One of the main aims of the health reforms were to make the NHS more accountable to patients
Patients will see "little difference" when the Government's controversial NHS reforms come into force later this year, a policy expert has said.
The Health and Social Care Act, which became law after a tortuous passage through Parliament, is expected to cost the taxpayer between £1.5 billion and £1.6 billion to implement.
But Nick Black, professor of health services research at the London School of Hygiene and Tropical Medicine, said when the reforms come into force on April 1 patients will not notice a great difference in services offered to them.
The main aims of the health reforms were to make the NHS more accountable to patients and to release frontline staff from excessive bureaucracy and top-down control.
One of the biggest changes is the move from primary care trusts (PCTs) to clinical commissioning groups (CCGs), which will be led by GPs and other clinicians who will take on responsibility for commissioning care. The move will see 212 CCGs replace 151 PCTs across England.
A new national NHS Commissioning Board is responsible for setting commissioning priorities for the groups and oversees England's NHS spending. For the year 2013/14 the Board is responsible for £95.6 billion of the health service's budget.
"On April 1st patients won't notice any great difference in the services available and that they receive," said Prof Black. "In essence, CCGs will commission care locally instead of PCTs - not that patients have even heard of such bodies. While it is hoped that commissioning has a stronger clinician involvement, the decisions made are unlikely to be strikingly different from the current ones because there isn't much room to manoeuvre."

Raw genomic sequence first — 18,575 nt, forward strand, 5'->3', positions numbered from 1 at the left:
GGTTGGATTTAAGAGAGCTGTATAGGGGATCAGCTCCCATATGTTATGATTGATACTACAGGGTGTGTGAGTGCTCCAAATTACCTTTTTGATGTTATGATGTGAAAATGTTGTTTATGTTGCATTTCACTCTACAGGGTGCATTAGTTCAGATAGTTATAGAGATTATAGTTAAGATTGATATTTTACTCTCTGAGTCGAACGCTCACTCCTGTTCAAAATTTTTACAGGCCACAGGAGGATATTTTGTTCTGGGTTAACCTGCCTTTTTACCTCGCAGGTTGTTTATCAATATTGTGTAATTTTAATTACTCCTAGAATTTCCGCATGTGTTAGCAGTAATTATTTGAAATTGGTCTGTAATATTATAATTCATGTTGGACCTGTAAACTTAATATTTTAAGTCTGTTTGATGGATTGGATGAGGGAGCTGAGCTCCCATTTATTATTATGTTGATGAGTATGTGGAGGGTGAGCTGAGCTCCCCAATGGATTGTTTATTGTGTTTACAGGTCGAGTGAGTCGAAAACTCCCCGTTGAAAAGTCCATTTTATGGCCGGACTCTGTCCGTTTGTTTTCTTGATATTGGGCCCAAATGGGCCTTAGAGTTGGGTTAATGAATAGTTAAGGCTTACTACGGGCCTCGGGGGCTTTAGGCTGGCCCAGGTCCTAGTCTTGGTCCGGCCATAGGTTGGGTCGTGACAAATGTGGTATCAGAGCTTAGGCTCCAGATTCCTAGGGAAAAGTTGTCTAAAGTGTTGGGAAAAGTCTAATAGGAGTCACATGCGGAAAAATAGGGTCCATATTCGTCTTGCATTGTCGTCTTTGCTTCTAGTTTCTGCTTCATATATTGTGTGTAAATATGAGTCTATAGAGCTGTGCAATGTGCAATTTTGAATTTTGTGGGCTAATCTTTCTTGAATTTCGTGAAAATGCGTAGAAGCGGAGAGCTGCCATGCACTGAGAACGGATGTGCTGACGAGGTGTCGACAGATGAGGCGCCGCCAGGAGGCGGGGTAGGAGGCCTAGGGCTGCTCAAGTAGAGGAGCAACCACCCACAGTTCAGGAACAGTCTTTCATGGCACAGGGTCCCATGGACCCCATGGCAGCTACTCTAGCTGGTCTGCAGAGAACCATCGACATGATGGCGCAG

But the Department of Health said that CCGs are already improving the care of patients. "Clinical Commissioning Groups are already improving people's health and they are making it easier for patients to access services," a spokesman said.
"The changes we've made also encourage better integration between health and social care services. We are putting those who know the needs of their patients in charge of their healthcare. Our reforms give doctors and nurses the power and the freedom to provide healthcare services that they know their local population need."
The NHS has been charged with making £20 billion in efficiency savings by 2015 - in the last year the health service made £5.8 billion in savings.